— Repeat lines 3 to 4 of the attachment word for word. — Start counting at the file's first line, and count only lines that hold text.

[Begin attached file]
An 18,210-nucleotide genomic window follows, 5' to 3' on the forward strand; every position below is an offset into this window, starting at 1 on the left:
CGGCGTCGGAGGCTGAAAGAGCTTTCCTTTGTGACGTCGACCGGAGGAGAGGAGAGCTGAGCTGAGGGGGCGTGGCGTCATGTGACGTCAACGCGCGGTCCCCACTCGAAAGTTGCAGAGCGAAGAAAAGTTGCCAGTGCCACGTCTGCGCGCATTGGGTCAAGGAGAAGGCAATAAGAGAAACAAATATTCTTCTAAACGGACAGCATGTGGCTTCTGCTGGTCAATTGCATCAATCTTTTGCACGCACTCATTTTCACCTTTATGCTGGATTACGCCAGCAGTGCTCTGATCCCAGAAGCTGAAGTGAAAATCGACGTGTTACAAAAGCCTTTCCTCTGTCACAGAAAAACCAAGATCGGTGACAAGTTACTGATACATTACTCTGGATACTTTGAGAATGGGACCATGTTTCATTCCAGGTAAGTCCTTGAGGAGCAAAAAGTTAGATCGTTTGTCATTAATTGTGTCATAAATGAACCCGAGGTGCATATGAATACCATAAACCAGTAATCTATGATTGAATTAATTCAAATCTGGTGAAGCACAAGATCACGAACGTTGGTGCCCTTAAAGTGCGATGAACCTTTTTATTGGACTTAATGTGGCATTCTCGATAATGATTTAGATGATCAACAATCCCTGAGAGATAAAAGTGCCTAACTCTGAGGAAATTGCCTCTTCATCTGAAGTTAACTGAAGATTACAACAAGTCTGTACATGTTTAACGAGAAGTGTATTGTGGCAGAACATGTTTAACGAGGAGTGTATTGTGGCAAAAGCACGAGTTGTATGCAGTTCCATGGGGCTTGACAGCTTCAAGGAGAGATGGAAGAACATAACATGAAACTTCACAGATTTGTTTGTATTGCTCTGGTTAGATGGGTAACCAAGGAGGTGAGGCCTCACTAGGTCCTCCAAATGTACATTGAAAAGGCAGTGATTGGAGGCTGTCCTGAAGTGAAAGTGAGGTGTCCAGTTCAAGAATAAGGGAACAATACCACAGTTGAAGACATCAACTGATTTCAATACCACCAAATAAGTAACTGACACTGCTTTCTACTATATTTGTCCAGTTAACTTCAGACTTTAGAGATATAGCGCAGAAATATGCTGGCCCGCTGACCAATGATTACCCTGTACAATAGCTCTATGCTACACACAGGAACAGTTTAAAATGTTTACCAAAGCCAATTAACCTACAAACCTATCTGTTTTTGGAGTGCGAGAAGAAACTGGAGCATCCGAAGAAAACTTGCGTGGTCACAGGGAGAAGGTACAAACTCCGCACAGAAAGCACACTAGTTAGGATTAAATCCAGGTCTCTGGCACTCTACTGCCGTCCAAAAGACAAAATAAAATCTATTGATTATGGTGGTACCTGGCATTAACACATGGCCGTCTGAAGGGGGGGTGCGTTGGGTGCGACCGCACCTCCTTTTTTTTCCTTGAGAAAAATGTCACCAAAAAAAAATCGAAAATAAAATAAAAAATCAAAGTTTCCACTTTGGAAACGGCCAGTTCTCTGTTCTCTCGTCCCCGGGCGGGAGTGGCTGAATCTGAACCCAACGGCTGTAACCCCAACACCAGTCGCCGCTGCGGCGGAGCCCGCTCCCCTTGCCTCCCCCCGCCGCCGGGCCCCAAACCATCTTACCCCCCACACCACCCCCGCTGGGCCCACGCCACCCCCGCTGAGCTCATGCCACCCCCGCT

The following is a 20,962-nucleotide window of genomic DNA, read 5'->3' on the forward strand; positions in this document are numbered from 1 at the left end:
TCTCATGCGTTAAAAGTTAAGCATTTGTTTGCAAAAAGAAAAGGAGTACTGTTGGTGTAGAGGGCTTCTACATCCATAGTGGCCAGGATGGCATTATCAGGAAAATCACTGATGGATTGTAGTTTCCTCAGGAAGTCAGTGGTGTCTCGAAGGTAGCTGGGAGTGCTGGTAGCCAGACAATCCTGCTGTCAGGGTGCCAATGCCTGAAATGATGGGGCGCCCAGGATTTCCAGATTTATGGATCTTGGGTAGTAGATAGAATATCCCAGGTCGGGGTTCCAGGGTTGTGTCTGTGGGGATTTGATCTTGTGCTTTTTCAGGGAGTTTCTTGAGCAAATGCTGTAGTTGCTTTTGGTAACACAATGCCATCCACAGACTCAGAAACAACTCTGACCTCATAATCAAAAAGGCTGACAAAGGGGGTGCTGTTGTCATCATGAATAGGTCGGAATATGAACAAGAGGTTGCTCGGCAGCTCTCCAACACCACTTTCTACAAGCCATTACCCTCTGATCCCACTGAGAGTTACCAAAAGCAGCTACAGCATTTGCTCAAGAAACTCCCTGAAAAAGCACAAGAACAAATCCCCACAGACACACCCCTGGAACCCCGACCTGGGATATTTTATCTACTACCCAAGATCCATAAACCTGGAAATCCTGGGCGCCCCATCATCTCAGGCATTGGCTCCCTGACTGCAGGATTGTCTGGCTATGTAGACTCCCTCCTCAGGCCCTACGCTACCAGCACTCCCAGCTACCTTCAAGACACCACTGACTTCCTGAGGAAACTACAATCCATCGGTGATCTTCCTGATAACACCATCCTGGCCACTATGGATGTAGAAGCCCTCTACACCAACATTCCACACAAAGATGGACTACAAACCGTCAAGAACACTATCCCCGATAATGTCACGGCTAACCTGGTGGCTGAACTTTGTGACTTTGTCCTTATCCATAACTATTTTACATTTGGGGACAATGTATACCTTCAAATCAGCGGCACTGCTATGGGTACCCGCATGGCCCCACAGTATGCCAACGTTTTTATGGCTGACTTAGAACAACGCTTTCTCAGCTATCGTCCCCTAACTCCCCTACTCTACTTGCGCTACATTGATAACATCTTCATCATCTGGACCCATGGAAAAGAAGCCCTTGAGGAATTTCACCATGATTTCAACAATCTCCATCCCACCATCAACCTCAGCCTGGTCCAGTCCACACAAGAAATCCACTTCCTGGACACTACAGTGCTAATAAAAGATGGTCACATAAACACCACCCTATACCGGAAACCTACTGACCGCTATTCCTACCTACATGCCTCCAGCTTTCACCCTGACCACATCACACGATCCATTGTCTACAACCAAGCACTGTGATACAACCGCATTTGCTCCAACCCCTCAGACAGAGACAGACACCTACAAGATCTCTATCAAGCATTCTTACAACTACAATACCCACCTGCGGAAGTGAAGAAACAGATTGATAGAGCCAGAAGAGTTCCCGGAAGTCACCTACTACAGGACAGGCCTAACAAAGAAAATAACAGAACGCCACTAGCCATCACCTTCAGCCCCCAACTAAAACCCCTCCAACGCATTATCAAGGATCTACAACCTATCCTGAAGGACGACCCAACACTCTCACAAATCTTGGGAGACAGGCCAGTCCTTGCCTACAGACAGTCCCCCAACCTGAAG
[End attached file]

The following is a 20,962-nucleotide window of genomic DNA, read 5'->3' on the forward strand; positions in this document are numbered from 1 at the left end:
TCTCATGCGTTAAAAGTTAAGCATTTGTTTGCAAAAAGAAAAGGAGTACTGTTGGTGTAGAGGGCTTCTACATCCATAGTGGCCAGGATGGCATTATCAGGAAAATCACTGATGGATTGTAGTTTCCTCAGGAAGTCAGTGGTGTCTCGAAGGTAGCTGGGAGTGCTGGTAGCCAGACAATCCTGCTGTCAGGGTGCCAATGCCTGAAATGATGGGGCGCCCAGGATTTCCAGATTTATGGATCTTGGGTAGTAGATAGAATATCCCAGGTCGGGGTTCCAGGGTTGTGTCTGTGGGGATTTGATCTTGTGCTTTTTCAGGGAGTTTCTTGAGCAAATGCTGTAGTTGCTTTTGGTAACACAATGCCATCCACAGACTCAGAAACAACTCTGACCTCATAATCAAAAAGGCTGACAAAGGGGGTGCTGTTGTCATCATGAATAGGTCGGAATATGAACAAGAGGTTGCTCGGCAGCTCTCCAACACCACTTTCTACAAGCCATTACCCTCTGATCCCACTGAGAGTTACCAAAAGCAGCTACAGCATTTGCTCAAGAAACTCCCTGAAAAAGCACAAGAACAAATCCCCACAGACACACCCCTGGAACCCCGACCTGGGATATTTTATCTACTACCCAAGATCCATAAACCTGGAAATCCTGGGCGCCCCATCATCTCAGGCATTGGCTCCCTGACTGCAGGATTGTCTGGCTATGTAGACTCCCTCCTCAGGCCCTACGCTACCAGCACTCCCAGCTACCTTCAAGACACCACTGACTTCCTGAGGAAACTACAATCCATCGGTGATCTTCCTGATAACACCATCCTGGCCACTATGGATGTAGAAGCCCTCTACACCAACATTCCACACAAAGATGGACTACAAACCGTCAAGAACACTATCCCCGATAATGTCACGGCTAACCTGGTGGCTGAACTTTGTGACTTTGTCCTTATCCATAACTATTTTACATTTGGGGACAATGTATACCTTCAAATCAGCGGCACTGCTATGGGTACCCGCATGGCCCCACAGTATGCCAACGTTTTTATGGCTGACTTAGAACAACGCTTTCTCAGCTATCGTCCCCTAACTCCCCTACTCTACTTGCGCTACATTGATAACATCTTCATCATCTGGACCCATGGAAAAGAAGCCCTTGAGGAATTTCACCATGATTTCAACAATCTCCATCCCACCATCAACCTCAGCCTGGTCCAGTCCACACAAGAAATCCACTTCCTGGACACTACAGTGCTAATAAAAGATGGTCACATAAACACCACCCTATACCGGAAACCTACTGACCGCTATTCCTACCTACATGCCTCCAGCTTTCACCCTGACCACATCACACGATCCATTGTCTACAACCAAGCACTGTGATACAACCGCATTTGCTCCAACCCCTCAGACAGAGACAGACACCTACAAGATCTCTATCAAGCATTCTTACAACTACAATACCCACCTGCGGAAGTGAAGAAACAGATTGATAGAGCCAGAAGAGTTCCCGGAAGTCACCTACTACAGGACAGGCCTAACAAAGAAAATAACAGAACGCCACTAGCCATCACCTTCAGCCCCCAACTAAAACCCCTCCAACGCATTATCAAGGATCTACAACCTATCCTGAAGGACGACCCAACACTCTCACAAATCTTGGGAGACAGGCCAGTCCTTGCCTACAGACAGTCCCCCAACCTGAAG